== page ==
Tuesday, October 1, 2013

Live and Let Live

There have been a lot of pictures on facebook lately of oversized, leggy, furry spiders. Some brave friends have actually gotten close enough to photograph these creatures, and I've marveled, not sure what fluke of nature is underway.

Once upon a time, I ran from bees, hornets, wasps, spiders, and insects in general. If it had the capacity to sting, bite, or crawl over me, it didn't matter where I was, or who I was with, I ran. I have barreled head-first, down stairs, into bushes, over chairs, and bolted out of cars (several times into traffic). To say I was afraid of insects is a gross understatement. My fear of bees, in particular, was pathological, yet at the same time, I had an insatiable urge to watch them, to understand what made them tick. Fascinated, I would watch from afar (providing I had an escape route) as hornets crawled and burrowed their way into our stone walls, wood trim, and other hiding spots.

Ten years have gone by since the summer morning that I emptied an entire can of Raid in my kitchen to kill one hornet that had mistakenly taken up space in a skylight. (Certainly, the toxins from that spray had the potential to do way more harm than any bee sting.) I am no longer that same fearful, hysterical woman. What changed? Well, certainly I have aged. Life itself, indeed all life, has become more precious to me. But it's more than that. Fear has given way to a knowing, a belief, that all creatures have benevolent intent, and that a bee doesn't wake up in the morning (do they sleep?) plotting ways to sting me. I've become more inclusive of other people, their viewpoints, their idiosyncrasies, our differences, our similarities. It was only a matter of time before I could extend that same magnanimous worldview to all living things.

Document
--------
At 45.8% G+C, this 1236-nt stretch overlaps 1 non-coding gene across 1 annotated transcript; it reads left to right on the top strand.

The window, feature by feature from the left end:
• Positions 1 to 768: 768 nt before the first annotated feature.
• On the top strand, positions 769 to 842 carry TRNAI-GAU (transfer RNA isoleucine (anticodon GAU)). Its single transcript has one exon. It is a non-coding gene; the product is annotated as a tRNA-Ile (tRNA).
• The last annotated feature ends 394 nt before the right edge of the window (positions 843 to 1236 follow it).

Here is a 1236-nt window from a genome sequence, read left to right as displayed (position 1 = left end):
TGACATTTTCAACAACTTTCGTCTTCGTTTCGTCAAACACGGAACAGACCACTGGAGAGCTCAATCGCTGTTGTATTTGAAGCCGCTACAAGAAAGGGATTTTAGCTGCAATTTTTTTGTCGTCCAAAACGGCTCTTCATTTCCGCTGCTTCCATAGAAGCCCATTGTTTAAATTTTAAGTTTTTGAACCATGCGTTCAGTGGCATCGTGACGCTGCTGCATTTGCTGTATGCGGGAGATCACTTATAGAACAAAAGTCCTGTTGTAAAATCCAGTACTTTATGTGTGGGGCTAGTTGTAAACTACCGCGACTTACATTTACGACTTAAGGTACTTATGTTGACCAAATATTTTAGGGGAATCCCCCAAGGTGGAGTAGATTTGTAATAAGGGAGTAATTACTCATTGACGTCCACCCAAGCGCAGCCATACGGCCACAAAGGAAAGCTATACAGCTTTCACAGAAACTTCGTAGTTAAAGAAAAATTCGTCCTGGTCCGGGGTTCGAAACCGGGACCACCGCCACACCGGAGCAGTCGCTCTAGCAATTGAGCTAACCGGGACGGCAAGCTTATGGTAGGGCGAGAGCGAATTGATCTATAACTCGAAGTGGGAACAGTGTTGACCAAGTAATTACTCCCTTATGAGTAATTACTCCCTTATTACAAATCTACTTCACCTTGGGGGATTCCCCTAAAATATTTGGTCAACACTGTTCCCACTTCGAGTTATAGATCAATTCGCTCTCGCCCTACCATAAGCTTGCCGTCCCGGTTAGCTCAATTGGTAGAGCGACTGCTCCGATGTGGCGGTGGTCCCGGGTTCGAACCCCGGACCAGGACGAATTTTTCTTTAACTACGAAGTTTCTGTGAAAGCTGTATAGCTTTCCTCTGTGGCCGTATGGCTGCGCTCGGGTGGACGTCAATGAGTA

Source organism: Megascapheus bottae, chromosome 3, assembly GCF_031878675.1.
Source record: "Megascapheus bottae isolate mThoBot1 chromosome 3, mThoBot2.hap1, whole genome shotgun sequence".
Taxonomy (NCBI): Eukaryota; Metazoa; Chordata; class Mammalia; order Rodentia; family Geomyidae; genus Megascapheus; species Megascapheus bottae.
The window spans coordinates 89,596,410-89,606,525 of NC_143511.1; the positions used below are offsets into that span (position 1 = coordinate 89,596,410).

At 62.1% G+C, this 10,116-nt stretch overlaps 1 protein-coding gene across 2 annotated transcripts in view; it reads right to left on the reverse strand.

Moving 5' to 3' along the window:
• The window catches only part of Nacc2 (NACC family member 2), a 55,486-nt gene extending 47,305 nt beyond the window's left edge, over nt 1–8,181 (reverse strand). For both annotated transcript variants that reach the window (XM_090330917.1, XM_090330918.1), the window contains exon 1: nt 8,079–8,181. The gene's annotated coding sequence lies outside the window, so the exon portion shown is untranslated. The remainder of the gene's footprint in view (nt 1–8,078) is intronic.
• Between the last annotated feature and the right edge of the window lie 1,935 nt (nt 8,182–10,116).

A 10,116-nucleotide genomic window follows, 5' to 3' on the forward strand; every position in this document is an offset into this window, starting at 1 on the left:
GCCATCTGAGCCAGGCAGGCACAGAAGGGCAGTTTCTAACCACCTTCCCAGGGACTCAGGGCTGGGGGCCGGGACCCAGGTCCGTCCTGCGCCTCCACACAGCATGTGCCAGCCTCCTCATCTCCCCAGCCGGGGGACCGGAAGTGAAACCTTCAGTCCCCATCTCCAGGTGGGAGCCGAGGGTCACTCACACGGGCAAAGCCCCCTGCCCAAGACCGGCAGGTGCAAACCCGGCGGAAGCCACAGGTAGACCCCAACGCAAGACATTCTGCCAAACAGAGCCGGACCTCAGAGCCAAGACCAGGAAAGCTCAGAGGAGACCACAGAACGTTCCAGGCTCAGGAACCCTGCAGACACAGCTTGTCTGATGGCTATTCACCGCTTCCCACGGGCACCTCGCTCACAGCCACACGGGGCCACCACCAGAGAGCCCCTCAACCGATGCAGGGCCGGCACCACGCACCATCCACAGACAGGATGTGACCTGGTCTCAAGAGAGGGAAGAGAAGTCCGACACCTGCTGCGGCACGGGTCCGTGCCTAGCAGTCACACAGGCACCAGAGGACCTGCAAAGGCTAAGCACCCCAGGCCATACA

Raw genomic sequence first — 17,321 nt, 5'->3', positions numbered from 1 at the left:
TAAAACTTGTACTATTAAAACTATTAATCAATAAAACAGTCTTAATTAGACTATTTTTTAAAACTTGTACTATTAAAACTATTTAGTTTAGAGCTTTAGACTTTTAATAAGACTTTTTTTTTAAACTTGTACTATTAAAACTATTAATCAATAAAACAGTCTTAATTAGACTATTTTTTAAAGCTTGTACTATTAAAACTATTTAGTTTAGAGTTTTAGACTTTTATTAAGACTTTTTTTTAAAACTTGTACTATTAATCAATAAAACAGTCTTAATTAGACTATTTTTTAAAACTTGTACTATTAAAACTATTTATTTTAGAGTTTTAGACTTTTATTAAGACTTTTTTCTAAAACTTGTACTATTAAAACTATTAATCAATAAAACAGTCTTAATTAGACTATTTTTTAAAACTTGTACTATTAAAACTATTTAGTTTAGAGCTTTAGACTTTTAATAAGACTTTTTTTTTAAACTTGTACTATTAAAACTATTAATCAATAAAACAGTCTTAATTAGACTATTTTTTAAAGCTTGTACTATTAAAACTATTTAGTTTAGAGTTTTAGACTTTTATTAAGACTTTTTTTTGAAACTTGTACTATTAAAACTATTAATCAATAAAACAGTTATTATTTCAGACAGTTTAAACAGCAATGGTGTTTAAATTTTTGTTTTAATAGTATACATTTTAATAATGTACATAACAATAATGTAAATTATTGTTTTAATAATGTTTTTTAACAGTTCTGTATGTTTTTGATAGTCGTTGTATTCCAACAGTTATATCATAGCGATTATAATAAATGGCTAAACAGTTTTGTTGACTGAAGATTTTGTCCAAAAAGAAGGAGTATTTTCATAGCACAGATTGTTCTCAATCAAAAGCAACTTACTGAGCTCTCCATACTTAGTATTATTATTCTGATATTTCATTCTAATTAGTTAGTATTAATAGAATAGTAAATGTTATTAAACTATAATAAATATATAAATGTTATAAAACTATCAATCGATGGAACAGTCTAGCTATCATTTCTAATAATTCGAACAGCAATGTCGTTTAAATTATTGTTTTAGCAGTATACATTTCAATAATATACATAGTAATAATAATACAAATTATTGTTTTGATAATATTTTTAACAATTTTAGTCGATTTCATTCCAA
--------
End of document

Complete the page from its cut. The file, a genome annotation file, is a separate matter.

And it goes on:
Today, I marvel at the powerful role insects play in nature. I've sat stock-still and noticed the translucent, shimmering green wings of a sand flea. I've admired the tight waists on wasps as they crawl over a brick on a hot day. Today, when I find myself in the company of a spider, a bee, a slug, I reach for my pocket guide, Animal Speak, by Ted Andrews, and I open my mind and heart to the possibility that maybe, just maybe, that insect has come into my life at that moment to deliver a valuable lesson.  Why not?

No comments:

Post a Comment